Back Pain : How Yoga Heals

According to the Canadian Spine Society, 80% of the Canadian population will suffer from back pain. That translates to four out of every five Canadians, enduring what ranges from an annoyance to a debilitating condition that greatly affects the quality of life. Back pain occurs for several different reasons, and it is important to know the cause of back pain if effective solutions are to be found. Western medicine commonly prescribes pain killers, mobilization exercises and supportive therapy (for example hot and cold packs) for different types of back pain. Acupuncture and yoga are proven alternative practices that offer back pain relief.  In this article, you will find a simple yoga sequence that includes postures that can be practiced alone, to alleviate common types of back pain.

Cat & Cow Pose

Alternating cat and cow poses are excellent to gently warm up and increase flexibility in the entire spine and back. Cat and cow combination is excellent for back strain due to poor posture, overworked back muscles and or emotional stress. Persons suffering from back strain normally experience aching in the lower back, which in Traditional Chinese medicine is known as local qi (energy) and blood stagnation. The gentle motion of the spine performed in these two movements increases movement of qi and blood in the muscles and connective tissues of the back.

TO DO: Start on all fours, knees under the pelvis and hands under the shoulders. On your inhale allow the belly to drop, send the sit bones and the chin towards the ceiling as you pull the chest forward. On your exhale round your spine, pull the belly in, allow the head the drop and send the sit bones toward the floor. Focus on feeling the movement in the spine as much as possible. Try several rounds.

Modified Locust/ Modified Boat Pose

This moderate back bend strengthens the muscles on either side of the vertebral column and buttocks. It is helpful for alleviating back pain due to conditions such as herniated discs and improper pelvic positioning that reduces the natural curve of the lower spine. In Traditional Chinese Medicine (TCM) locust pose releases stagnated qi and blood in the meridians that travel through the legs and lower back.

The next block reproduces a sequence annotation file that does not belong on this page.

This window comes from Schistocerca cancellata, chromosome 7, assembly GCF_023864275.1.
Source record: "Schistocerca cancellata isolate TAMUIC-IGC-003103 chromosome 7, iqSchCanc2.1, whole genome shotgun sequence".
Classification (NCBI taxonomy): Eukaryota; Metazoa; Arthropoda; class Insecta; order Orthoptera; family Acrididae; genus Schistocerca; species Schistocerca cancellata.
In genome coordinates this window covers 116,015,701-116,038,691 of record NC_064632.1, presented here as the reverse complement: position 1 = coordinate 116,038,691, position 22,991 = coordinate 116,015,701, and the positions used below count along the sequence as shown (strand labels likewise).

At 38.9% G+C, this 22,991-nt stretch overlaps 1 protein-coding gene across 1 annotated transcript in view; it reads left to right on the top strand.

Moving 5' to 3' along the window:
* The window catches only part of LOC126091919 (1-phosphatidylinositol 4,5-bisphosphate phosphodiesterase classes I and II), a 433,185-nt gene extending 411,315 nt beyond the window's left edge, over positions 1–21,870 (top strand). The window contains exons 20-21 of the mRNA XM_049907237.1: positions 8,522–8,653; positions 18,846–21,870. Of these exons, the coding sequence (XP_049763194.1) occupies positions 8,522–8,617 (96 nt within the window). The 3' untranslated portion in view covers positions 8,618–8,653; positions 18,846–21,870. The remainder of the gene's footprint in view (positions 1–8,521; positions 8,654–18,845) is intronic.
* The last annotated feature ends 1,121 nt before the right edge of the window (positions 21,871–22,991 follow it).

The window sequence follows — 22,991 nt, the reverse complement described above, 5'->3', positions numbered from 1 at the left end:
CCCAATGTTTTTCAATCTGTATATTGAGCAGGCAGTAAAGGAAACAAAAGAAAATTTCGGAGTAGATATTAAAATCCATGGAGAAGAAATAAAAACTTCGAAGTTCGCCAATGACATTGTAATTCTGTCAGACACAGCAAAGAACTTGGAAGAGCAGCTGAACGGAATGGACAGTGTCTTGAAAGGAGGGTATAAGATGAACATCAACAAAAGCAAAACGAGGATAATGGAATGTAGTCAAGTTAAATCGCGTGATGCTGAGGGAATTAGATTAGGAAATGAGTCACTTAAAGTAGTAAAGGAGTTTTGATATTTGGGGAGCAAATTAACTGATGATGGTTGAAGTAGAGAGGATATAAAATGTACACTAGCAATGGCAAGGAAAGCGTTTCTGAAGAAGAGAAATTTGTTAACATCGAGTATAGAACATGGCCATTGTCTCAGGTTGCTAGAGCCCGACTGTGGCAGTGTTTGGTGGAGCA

TO DO: Lie face down, hands by the hips. On exhale tuck the tailbone and push the pubic bones into the floor while reaching strongly back the legs. On inhale, lift chest, arms, and hands off the floor, the feet stay on the floor, on exhale release. Do up to 5 rounds. An alternative option for stronger students is to lift the chest and arms for 3 complete breaths before lowering the chest to the floor. Persons with herniated discs frequently experience numbness or tingling in the legs. When performed correctly this pose should not reproduce these symptoms.

Reclining Pigeon/ Back Release Pose

This pose increases flexibility in the lower back, hips and buttocks and is a great choice for back pain due to hypertonicity in the muscles of the lower back, buttocks and hamstrings. It is an excellent choice for persons with tight hamstrings and iliotibial bands and persons with excessive anterior tilt in the pelvis that increases the normal curvature of the lower back.

TO DO: Start lying on the back, with the legs bent, soles of the feet on the floor. Place the left foot on the right thigh a little below the right knee. Pick the right foot off the floor. Left arm goes through the leg, and the right arm goes around the thigh, interlock fingers over the right shin or the back of the right thigh. On exhale gently draw the left foot and right thigh towards the chest. On inhale feel the breath expanding the muscles of the lower back and pelvis. Hold each side 3 to 8 breaths. Repeat on the opposite side.

Reclining spinal twist

Reclining spinal twist increases flexibility through the entire back and can improve health to the organs within the core. It is a good pose for back pain due to SI (sacroiliac) dysfunction, piriformis syndrome and some arthritic spinal disorders. In TCM the pose gently invigorates the meridians that support the back and front of the torso.

TO DO: lie on your back, arms either overhead or straight out from the shoulders, draw the knees towards the chest and on exhale release the knees close to the right armpit, relax the legs. The twist should feel good on the back and spine, if it doesn’t, move the knees away from the armpit until a comfortable pose is attained. Hold each side 3 to 8 breaths. Repeat on the opposite side

Savasana at the wall

This pose reduces the curvature of the lower back and is a great option to practice if you find you constantly need to rest in savasana with the legs bent to feel comfortable.  To do, come into savasana with the legs either elevated at the wall or on a chair. The pose greatly eases tension and increases circulation in the tendinomuscular meridians of the legs and lower back.

To conclude, remember the importance of understanding the exact cause of your back pain can not be overly emphasized. It is also always a good idea to see your primary health care physician if you are suffering from severe or chronic back pain. There is a growing movement in the world today, where acupuncture and yoga are being practiced together. The two modalities complement primary health care and can aid in speeding recovery from several different types of pain. As a yogini and acupuncturist, I am excited to be a part of this movement. Watch out for future yoga and acupuncture syntheses specific for back pain.


Image  compliments of <a href=””>Designed by peoplecreations / Freepik</a>




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